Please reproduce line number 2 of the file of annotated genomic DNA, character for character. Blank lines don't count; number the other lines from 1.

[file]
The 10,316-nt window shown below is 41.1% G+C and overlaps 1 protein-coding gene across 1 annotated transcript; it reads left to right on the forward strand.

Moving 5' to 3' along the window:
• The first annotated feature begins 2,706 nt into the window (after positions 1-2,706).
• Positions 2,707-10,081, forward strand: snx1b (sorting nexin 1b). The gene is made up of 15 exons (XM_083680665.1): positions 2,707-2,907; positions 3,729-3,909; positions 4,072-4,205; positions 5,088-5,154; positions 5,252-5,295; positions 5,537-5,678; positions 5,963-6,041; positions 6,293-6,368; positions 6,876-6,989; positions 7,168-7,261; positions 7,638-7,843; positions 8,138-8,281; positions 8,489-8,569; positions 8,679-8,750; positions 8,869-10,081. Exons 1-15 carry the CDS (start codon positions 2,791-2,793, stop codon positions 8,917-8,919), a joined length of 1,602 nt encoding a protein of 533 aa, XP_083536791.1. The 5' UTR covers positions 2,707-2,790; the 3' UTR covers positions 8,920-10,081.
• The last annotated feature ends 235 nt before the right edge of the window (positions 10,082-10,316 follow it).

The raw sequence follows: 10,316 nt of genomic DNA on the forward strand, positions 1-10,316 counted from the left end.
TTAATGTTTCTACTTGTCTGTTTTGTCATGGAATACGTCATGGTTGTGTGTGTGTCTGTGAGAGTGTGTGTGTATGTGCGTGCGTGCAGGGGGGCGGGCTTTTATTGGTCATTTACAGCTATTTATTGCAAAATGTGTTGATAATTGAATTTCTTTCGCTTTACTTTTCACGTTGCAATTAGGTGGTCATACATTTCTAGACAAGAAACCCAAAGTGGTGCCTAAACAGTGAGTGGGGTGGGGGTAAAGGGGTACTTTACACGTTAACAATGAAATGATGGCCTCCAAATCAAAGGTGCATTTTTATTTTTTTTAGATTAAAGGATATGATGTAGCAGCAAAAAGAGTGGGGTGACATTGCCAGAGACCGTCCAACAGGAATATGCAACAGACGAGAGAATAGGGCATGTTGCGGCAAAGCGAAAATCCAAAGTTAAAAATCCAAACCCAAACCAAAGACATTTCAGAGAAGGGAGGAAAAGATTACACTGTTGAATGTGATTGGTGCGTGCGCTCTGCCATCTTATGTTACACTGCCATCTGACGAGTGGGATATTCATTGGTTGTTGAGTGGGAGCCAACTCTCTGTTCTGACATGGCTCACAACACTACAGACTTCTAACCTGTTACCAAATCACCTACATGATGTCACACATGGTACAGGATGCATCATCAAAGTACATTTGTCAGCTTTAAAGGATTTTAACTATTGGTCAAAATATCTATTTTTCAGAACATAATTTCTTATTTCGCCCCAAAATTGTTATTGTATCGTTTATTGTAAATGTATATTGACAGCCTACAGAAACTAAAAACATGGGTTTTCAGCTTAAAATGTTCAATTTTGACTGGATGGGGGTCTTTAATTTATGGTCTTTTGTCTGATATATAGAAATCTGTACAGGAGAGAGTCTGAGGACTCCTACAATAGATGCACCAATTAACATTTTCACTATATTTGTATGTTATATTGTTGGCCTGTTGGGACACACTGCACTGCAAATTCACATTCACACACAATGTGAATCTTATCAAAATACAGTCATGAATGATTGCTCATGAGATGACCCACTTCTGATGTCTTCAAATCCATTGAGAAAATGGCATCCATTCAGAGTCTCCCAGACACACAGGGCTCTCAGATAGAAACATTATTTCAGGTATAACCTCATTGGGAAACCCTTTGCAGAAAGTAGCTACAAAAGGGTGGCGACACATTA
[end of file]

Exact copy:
Moving 5' to 3' along the window: